Arup’s Engineering Designs for The Tower of Light

15 December 2017

‘Tower of Light’ is a 37m tall sculptural chimney that will be built as part of the new Combined Heat and Power plant (CHP) that has been commissioned for Manchester City Centre. Once operational, the CHP will serve a 2km district heating network, connecting several iconic buildings, including Manchester Town Hall and The Bridgewater Hall.

Structural engineers at Arup have been working in close collaboration with Tonkin Liu Architects on the design of this imaginative nine storey wind shield. Winning the competition in Autumn 2017, the team interpreted the client’s brief, and suggested combining the façade and structure. Central to the design is the sculptural skin of the tower which also provides support to the five chimney flues within.

This approach builds on eight years of design-led research by Arup and Tonkin Liu, refining a method of building they refer to as ‘Shell Lace Structure’; which is inspired by the natural world. The engineers and architects are passionate about learning from nature, where geometry is optimised to provide strength and stiffness with minimal material.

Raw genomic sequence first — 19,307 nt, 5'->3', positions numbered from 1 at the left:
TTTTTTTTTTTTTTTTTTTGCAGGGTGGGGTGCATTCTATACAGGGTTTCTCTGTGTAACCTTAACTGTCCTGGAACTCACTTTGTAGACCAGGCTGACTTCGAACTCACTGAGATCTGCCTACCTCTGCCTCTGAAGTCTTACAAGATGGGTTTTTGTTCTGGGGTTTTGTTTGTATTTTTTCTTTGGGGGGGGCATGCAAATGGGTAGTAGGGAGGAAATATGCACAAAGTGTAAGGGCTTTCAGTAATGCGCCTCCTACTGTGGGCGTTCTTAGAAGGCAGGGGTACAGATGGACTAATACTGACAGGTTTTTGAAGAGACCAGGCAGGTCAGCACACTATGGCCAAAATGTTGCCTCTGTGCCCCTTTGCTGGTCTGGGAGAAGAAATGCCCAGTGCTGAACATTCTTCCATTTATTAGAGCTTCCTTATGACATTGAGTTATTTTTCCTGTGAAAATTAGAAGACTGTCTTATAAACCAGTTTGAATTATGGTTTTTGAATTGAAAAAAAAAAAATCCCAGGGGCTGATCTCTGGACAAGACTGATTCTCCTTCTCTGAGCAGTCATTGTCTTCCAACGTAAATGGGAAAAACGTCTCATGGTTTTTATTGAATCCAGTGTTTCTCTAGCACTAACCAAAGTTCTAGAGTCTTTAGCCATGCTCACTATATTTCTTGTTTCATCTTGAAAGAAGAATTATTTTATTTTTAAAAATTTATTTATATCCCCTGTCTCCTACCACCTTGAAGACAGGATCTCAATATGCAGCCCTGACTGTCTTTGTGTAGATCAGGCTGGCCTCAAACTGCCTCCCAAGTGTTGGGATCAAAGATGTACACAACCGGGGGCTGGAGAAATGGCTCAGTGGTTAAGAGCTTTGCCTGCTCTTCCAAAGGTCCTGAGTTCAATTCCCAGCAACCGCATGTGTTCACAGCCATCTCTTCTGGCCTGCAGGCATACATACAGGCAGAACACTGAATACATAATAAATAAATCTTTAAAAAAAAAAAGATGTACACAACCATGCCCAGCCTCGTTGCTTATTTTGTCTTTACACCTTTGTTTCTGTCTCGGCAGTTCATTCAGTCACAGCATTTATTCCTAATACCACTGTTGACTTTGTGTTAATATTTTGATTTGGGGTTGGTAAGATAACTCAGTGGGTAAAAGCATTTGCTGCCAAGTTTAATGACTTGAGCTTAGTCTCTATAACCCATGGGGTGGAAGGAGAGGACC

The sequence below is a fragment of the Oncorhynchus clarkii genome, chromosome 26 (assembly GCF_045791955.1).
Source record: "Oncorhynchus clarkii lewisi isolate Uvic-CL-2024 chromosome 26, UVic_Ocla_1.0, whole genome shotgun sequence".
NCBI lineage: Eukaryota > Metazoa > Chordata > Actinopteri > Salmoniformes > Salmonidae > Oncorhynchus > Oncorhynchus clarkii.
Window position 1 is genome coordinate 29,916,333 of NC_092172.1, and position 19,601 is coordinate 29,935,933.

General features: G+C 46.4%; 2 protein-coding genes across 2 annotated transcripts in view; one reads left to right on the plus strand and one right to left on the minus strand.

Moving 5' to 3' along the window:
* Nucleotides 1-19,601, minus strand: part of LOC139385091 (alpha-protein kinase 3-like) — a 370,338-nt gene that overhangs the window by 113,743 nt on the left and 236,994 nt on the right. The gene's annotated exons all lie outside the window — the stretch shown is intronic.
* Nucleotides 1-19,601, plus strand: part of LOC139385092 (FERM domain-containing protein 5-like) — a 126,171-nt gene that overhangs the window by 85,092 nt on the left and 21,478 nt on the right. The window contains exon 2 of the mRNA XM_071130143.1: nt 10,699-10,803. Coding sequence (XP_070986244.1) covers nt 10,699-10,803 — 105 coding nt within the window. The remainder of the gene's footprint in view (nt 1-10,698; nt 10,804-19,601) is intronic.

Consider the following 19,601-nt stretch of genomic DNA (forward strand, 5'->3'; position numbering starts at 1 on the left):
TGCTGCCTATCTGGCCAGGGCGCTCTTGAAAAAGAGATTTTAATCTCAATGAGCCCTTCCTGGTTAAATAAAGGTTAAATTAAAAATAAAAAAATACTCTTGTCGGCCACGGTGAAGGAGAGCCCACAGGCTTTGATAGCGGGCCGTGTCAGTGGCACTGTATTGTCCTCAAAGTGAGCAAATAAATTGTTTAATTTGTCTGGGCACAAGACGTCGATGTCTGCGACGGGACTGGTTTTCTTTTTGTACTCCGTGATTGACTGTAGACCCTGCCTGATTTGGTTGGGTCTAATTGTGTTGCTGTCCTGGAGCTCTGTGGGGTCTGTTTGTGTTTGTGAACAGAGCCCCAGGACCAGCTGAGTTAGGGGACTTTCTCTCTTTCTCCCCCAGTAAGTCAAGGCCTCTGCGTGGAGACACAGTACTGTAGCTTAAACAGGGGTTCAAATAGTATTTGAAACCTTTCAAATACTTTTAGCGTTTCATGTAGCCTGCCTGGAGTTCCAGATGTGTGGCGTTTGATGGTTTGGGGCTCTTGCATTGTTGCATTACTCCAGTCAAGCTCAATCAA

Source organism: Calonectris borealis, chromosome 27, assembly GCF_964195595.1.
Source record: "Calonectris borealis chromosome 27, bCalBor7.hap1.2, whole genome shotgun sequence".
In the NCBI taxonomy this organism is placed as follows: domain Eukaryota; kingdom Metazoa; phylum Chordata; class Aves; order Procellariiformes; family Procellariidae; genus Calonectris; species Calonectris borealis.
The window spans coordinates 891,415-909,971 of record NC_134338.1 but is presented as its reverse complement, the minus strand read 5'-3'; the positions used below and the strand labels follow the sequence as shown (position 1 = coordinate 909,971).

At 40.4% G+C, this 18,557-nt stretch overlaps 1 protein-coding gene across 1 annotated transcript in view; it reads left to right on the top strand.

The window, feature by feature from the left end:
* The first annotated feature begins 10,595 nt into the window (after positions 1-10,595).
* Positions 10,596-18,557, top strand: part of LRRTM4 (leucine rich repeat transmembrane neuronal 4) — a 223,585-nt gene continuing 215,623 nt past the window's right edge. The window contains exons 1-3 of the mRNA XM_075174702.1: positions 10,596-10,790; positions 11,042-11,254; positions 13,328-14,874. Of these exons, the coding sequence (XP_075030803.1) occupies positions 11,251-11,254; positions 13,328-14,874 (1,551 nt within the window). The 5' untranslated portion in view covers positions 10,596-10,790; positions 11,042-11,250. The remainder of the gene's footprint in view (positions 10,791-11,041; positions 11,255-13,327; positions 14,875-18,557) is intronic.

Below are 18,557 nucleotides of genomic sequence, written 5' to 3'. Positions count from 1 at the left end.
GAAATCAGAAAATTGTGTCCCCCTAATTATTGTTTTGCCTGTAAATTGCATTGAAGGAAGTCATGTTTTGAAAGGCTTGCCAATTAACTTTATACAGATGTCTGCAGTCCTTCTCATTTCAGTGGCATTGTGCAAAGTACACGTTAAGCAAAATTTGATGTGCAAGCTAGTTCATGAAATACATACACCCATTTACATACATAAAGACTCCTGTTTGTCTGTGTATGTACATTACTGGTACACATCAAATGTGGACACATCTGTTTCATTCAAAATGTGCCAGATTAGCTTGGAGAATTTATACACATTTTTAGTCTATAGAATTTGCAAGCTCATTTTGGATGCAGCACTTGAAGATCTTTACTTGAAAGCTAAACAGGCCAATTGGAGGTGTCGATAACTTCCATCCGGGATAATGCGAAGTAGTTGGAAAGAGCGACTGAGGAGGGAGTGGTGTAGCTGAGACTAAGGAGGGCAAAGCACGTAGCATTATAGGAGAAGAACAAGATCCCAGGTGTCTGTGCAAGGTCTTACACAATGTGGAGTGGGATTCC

The ethereal skin of the tower will be cut from undulating flat plate of 8mm thick at the base of the tower, and tapering to an elegant 4mm towards the top. The cut plates are bent and welded together at the seams, providing stiffness and strength that negates the need for any additional structural members.

The tower will be the latest in a series of shell-style projects designed by Arup and Tonkin Liu. This follows in the footsteps of the futuristic ‘Rain Bow Gate’ pavilion in Burnley and the stylish permanent sculpture ‘Solar Gate’ that was recently unveiled in Hull to celebrate its status as 2017 UK City of Culture.

Evolving our thinking and learning on earlier shell projects built in this way, we are using digital design techniques to optimise the geometry of the tower, to minimise the thickness of steel required for the skin. The additional challenges posed by the need to support five chimney flues over the height of a nine storey building has made for an incredibly exciting project and we’re looking forward to starting fabrication in 2018. ” Will Arnold, Senior Structural Engineer Will Arnold Former Senior Structural Engineer